1986 in science
From Wikipedia, the free encyclopedia
The year 1986 in science and technology involved many significant events, some listed below.
Astronomy and space exploration
- January 24 – NASA Voyager 2 space probe makes first encounter with Uranus.
- January 28 – NASA Space Shuttle Challenger explodes on launch, killing all seven astronauts aboard. Their bodies are located by United States Navy divers on March 9.
- February 19 – The Soviet Union launches the Mir space station.
- March 8 – Japanese spacecraft Suisei flies by Halley's Comet, studying its UV hydrogen corona and solar wind.
- May – First reported methods for constructing a monoclonal antibody containing parts from mouse and human antibodies, a required first step toward the development of humanized antibodies used later as medical therapeutics (such as Infliximab).
- January 16 – The Internet Engineering Task Force, a standards organization that develops and promotes Internet standards, holds its first meeting, consisting of 21 United States government-funded researchers.
- January 19 – The first MS-DOS-based personal computer virus, Brain, starts to spread.
- April 3 – IBM unveils the PC Convertible, the first laptop computer.
- June 23 – Eric Thomas develops LISTSERV, the first email list management software.
- Internet Message Access Protocol (IMAP) is visualized by Mark Crispin.
- 3D printing is developed by Charles Hull.
- Summer – Kenneth Alan Ribet demonstrates proof of the ε-conjecture, subsequently known as Ribet's theorem confirming Gerhard Frey's suggestion that the Taniyama–Shimura conjecture implies Fermat's Last Theorem.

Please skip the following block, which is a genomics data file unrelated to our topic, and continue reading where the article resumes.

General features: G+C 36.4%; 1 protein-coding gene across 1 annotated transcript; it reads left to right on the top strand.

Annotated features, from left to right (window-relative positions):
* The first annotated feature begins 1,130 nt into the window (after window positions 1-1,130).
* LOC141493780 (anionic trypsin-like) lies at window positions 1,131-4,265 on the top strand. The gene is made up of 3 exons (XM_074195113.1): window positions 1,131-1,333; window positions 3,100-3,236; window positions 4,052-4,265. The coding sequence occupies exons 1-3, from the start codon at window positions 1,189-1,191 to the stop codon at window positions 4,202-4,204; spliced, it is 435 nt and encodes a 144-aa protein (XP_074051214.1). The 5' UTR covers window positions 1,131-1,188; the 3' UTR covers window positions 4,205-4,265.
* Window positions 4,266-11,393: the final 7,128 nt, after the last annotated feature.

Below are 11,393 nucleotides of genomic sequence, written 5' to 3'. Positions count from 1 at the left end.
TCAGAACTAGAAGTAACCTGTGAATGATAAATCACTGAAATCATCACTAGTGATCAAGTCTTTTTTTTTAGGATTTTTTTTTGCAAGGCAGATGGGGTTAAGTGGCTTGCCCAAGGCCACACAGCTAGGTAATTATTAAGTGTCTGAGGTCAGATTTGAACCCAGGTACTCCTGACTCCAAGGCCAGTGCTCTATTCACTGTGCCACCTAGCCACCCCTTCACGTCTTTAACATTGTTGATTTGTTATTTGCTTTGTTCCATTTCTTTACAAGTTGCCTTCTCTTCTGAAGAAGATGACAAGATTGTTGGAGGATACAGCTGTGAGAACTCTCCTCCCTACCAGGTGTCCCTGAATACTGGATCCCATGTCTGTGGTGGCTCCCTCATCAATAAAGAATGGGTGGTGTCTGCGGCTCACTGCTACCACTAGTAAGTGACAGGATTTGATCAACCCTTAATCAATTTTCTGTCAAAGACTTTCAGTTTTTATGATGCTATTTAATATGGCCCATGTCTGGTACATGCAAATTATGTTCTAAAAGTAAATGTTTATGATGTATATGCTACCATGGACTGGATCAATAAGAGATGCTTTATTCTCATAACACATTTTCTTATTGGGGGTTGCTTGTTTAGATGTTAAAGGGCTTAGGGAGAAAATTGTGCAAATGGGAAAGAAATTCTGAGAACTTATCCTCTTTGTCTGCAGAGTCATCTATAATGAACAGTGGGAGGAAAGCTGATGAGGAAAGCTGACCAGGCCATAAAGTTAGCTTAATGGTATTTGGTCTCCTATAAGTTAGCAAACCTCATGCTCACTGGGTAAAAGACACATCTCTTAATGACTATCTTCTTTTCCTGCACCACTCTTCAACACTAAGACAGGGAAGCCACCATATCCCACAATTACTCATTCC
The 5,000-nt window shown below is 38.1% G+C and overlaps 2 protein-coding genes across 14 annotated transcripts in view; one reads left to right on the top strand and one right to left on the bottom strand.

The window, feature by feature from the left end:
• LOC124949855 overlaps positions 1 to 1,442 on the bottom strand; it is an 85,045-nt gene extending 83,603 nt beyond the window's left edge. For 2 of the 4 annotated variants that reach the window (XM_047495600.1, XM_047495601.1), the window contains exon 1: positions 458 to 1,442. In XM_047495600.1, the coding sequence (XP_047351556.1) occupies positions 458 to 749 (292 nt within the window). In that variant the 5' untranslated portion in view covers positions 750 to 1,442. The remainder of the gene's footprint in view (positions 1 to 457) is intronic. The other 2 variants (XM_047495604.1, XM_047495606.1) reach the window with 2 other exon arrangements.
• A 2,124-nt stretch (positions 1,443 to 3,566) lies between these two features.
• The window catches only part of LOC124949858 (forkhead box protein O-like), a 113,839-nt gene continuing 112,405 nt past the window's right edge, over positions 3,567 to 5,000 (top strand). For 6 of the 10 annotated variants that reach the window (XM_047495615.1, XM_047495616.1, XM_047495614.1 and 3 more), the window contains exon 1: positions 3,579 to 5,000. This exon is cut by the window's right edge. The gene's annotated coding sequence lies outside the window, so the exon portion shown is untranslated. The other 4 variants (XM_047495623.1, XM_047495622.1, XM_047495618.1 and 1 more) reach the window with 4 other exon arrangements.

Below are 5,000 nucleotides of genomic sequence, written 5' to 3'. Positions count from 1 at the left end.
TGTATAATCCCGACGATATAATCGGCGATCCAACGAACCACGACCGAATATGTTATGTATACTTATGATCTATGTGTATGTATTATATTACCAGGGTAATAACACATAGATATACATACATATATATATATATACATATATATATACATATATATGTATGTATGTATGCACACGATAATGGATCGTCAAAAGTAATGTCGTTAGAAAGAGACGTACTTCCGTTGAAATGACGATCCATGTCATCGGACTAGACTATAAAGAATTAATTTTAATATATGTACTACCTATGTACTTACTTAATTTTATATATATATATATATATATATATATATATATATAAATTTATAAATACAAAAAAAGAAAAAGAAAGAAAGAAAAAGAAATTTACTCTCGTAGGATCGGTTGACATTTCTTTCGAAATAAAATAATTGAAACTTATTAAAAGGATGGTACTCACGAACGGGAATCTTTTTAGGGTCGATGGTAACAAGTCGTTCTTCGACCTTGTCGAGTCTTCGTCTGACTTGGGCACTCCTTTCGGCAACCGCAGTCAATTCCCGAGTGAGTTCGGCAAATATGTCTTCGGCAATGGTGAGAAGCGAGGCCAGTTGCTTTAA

- Lee Sallows introduces the alphamagic square.
- Crafoord Prize in Geosciences: Gerald Wasserburg and Claude Jean Allègre
- Fields Prize in Mathematics: Simon Donaldson, Gerd Faltings and Michael Freedman
- Nobel Prizes
- Turing Award – John Hopcroft, Robert Tarjan
- Wollaston Medal for Geology – Claude Jean Allègre
- January 7 – Rex Wailes (b. 1901), English engineer and historian of technology.
- January 28
- Crew of United States Space Shuttle Challenger mission STS-51-L:
- Dorothée Pullinger (b. 1894), French-born British production engineer.
- April 22 – Dame Honor Fell (b. 1900), English biologist.
- July 21 – Zhang Yuzhe (b. 1902), Chinese astronomer.
- October 22 – Albert Szent-Györgyi (b. 1893), Hungarian physiologist, winner of the Nobel Prize in Physiology or Medicine.
- October 23 – Edward Adelbert Doisy (b. 1893), American biochemist, winner of the Nobel Prize in Physiology or Medicine.
- November 25 – Sir Ivan Magill (b. 1888), British anesthesiologist.
- Jones, Peter T.; Dear, Paul H.; Foote, Jefferson; Neuberger, Michael S.; Winter, Greg (1986). "Replacing the complementarity-determining regions in a human antibody with those from a mouse" (PDF). Nature. 321 (6069): 522–525. doi:10.1038/321522a0. PMID 3713831. Retrieved July 29, 2011.
- Waldman, Thomas A. (2003). "Immunotherapy: past, present and future". Nature Medicine. 9 (3): 269–277. doi:10.1038/nm0303-269. PMID 12612576. Archived from the original on March 3, 2009. Retrieved July 29, 2011.
- Leyden, John (January 19, 2006). "PC virus celebrates 20th birthday". The Register. Retrieved July 29, 2011.
- "1986". Retrieved 2013-01-25.
- Ribet, Ken (1990). "On modular representations of Gal(Q/Q) arising from modular forms" (PDF). Inventiones Mathematicae 100 (2): 431–471.
- Frey, Gerhard (1986). Links between stable elliptic curves and certain Diophantine equations. Annales Universitatis Saraviensis. Series Mathematicae. 1. pp. iv+40. ISSN 0933-8268. MR 853387.
- "alphamagic square". Encyclopedia of Science. Retrieved 2012-05-12.